Our website use cookies to improve and personalize your experience and to display advertisements (if any). Our website may also include cookies from third parties like Google Adsense, Google Analytics, and Youtube. By using the website, you consent to the use of cookies.

Doosuur Tilley-Gyado helped launch the careers of some of Afrobeats’ biggest stars. Now she wants to do the same for women creatives

THE absence of female artists in Doosuur Tilley-Gyado's portfolio unsettled her. After her record label signed its fourth successive male artist, she took matters into her own hands - and has not looked back since.

THE year was 2011, Ice Prince had already released his chart-topping song, “Oleku,” featuring industry newcomer Brymo, and plans were underway for a music video. This would be a star-studded affair, featuring appearances by Wizkid as well as M.I. and Jesse Jagz, Ice Prince’s label mates at Chocolate City, a Nigerian record label. But before plans were finalised, the music label received an unusual request.

“Even though the Chocolate City crew members were scattered across the world, Ice Prince wanted all of us to be present for a cameo appearance,” said Doosuur Tilley-Gyado, who had assumed dual roles as Talent Manager and General Manager at the record label two years earlier. It was a seminal moment for Tilley-Gyado and an important moment for the music business.

While the six-man crew maintained poker faces for their brief cameo, Tilley-Gyado shared that it was a cherished moment for everyone there, given the amount of time that was spent working behind the scenes.

“It was a form of documentation,” she said.

Advertisements

In her role, the key performance indicators (KPIs) revolved around sales, publicity and bookings, but she embraced additional responsibilities when they came. She vividly recounted hustling to engage marketers at the popular Alaba International Market, a major distribution hub for the Nigerian music and film industry.

“In those days, media campaigns were very much a physical activity and Alaba was ‘the industry,’” she explained.

These marketers were an organised group of traders who ran a large piracy market of CDs. This illicit activity gained momentum in the early 2000s and, ironically, became influential in determining the success of artists. These traders exploited the lack of structure and weak regulations in the industry.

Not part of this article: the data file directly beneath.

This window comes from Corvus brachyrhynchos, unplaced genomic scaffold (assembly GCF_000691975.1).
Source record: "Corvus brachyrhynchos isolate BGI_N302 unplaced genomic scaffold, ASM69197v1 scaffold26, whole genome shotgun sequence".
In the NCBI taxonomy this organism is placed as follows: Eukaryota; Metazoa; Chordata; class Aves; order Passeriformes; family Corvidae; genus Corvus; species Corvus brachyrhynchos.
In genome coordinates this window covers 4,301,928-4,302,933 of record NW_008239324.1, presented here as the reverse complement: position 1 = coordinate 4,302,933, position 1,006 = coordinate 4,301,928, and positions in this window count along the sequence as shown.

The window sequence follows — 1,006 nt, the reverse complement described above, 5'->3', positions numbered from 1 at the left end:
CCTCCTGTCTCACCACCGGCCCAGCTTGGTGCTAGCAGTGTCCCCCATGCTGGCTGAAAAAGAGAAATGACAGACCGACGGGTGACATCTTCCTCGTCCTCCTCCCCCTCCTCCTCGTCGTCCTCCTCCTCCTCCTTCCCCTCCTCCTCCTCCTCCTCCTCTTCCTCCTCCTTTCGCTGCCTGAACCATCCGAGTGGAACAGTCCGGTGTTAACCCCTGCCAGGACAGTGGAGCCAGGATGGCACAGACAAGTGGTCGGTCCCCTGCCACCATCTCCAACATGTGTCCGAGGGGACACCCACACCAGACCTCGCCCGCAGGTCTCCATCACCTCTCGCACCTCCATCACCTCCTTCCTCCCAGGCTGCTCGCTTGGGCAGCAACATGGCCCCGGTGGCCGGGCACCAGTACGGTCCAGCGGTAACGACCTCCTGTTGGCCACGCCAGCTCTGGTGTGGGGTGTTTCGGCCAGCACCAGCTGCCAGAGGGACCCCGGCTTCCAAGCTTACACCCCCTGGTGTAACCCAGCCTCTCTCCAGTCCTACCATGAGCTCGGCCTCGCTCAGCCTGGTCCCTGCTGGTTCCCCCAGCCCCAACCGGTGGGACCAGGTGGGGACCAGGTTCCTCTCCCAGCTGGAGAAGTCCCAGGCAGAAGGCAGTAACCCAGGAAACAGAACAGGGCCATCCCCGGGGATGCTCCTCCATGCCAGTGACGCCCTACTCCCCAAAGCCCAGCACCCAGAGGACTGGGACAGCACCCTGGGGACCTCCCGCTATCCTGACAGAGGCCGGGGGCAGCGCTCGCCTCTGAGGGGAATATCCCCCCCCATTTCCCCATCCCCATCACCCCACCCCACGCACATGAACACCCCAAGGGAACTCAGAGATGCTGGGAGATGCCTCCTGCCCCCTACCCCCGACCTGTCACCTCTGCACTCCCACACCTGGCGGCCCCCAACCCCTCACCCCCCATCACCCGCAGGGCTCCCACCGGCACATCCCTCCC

An old Financial Times article on piracy in Nigeria’s creative industry reported that some artists paid to have their songs included in these pirated CDs to generate the hype needed for corporate sponsorship.

“These marketers” owned distribution and the music business is about distribution,” said Tilley-Gyado, at the time baffled that non-music entities could wield such control over the industry.

Regardless, Tilley-Gyado made her mark in the entertainment public relations industry, propelling the artists under her management into the mainstream Nigerian music scene and global recognition. However, the absence of female artists in her portfolio still unsettled her.

Several industry experts have pointed to the financing landscape as a contributing factor to the low representation of female creatives, in addition to the general perception of females as high maintenance. Ibukun “Aibee” Abidoye, the first female executive vice president of Chocolate City, highlighted this in an interview with Teen Vogue.

READ:  Tyla releases debut album after Grammy win

“When you think about the way record labels were set up, most of them were funded by personal earnings,” she said.

This dynamic, she explained, has led to a preference for male artists because they are viewed as low-risk.

UNESCO’s 2022 publication on the global creative industry reported a critical underrepresentation of women in the film and music industries, with fewer than 10% reported in some African film industries.

Following the signing of Brymo, Chocolate City’s fourth successive male artist, Tilley-Gyado became very agitated.

Advertisements

“I took matters into my own hands and conveyed to the label’s founders that their next signing should be female,” Tilley-Gyado said.

Her speaking up paved the way for female artists like Pryse and Victoria Kimani to come into the limelight.

Providing a solution to this gender gap would further define Tilley-Gyado’s comeback to the entertainment industry after she left Chocolate City in 2013.

“It felt like the right time. Also, Aibee had just come in, and I felt like the company was in good hands,” she said about her decision to leave.